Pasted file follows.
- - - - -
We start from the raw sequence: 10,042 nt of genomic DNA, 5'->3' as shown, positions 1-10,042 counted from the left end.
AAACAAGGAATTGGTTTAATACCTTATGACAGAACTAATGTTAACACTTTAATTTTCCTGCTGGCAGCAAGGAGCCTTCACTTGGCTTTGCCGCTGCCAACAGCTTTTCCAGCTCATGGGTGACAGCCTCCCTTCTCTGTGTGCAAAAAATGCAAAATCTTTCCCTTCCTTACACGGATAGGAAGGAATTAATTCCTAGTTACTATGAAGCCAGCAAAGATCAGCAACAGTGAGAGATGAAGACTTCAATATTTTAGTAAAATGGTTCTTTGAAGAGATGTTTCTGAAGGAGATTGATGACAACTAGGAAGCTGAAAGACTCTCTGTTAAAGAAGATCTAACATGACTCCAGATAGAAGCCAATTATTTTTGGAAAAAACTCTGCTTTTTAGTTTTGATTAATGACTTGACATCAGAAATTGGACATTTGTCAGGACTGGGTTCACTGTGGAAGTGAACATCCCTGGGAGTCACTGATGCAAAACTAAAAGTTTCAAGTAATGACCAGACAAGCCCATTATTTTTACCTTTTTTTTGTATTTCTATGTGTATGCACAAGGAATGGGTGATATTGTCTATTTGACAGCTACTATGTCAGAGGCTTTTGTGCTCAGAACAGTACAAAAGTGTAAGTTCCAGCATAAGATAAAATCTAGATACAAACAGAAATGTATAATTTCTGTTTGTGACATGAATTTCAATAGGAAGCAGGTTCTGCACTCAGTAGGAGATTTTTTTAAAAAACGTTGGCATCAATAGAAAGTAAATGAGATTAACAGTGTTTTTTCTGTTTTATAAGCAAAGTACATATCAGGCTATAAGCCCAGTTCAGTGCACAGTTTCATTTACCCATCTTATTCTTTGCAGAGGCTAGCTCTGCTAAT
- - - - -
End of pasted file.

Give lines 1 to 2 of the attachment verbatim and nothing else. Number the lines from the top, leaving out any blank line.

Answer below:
We start from the raw sequence: 10,042 nt of genomic DNA, 5'->3' as shown, positions 1-10,042 counted from the left end.
AAACAAGGAATTGGTTTAATACCTTATGACAGAACTAATGTTAACACTTTAATTTTCCTGCTGGCAGCAAGGAGCCTTCACTTGGCTTTGCCGCTGCCAACAGCTTTTCCAGCTCATGGGTGACAGCCTCCCTTCTCTGTGTGCAAAAAATGCAAAATCTTTCCCTTCCTTACACGGATAGGAAGGAATTAATTCCTAGTTACTATGAAGCCAGCAAAGATCAGCAACAGTGAGAGATGAAGACTTCAATATTTTAGTAAAATGGTTCTTTGAAGAGATGTTTCTGAAGGAGATTGATGACAACTAGGAAGCTGAAAGACTCTCTGTTAAAGAAGATCTAACATGACTCCAGATAGAAGCCAATTATTTTTGGAAAAAACTCTGCTTTTTAGTTTTGATTAATGACTTGACATCAGAAATTGGACATTTGTCAGGACTGGGTTCACTGTGGAAGTGAACATCCCTGGGAGTCACTGATGCAAAACTAAAAGTTTCAAGTAATGACCAGACAAGCCCATTATTTTTACCTTTTTTTTGTATTTCTATGTGTATGCACAAGGAATGGGTGATATTGTCTATTTGACAGCTACTATGTCAGAGGCTTTTGTGCTCAGAACAGTACAAAAGTGTAAGTTCCAGCATAAGATAAAATCTAGATACAAACAGAAATGTATAATTTCTGTTTGTGACATGAATTTCAATAGGAAGCAGGTTCTGCACTCAGTAGGAGATTTTTTTAAAAAACGTTGGCATCAATAGAAAGTAAATGAGATTAACAGTGTTTTTTCTGTTTTATAAGCAAAGTACATATCAGGCTATAAGCCCAGTTCAGTGCACAGTTTCATTTACCCATCTTATTCTTTGCAGAGGCTAGCTCTGCTAAT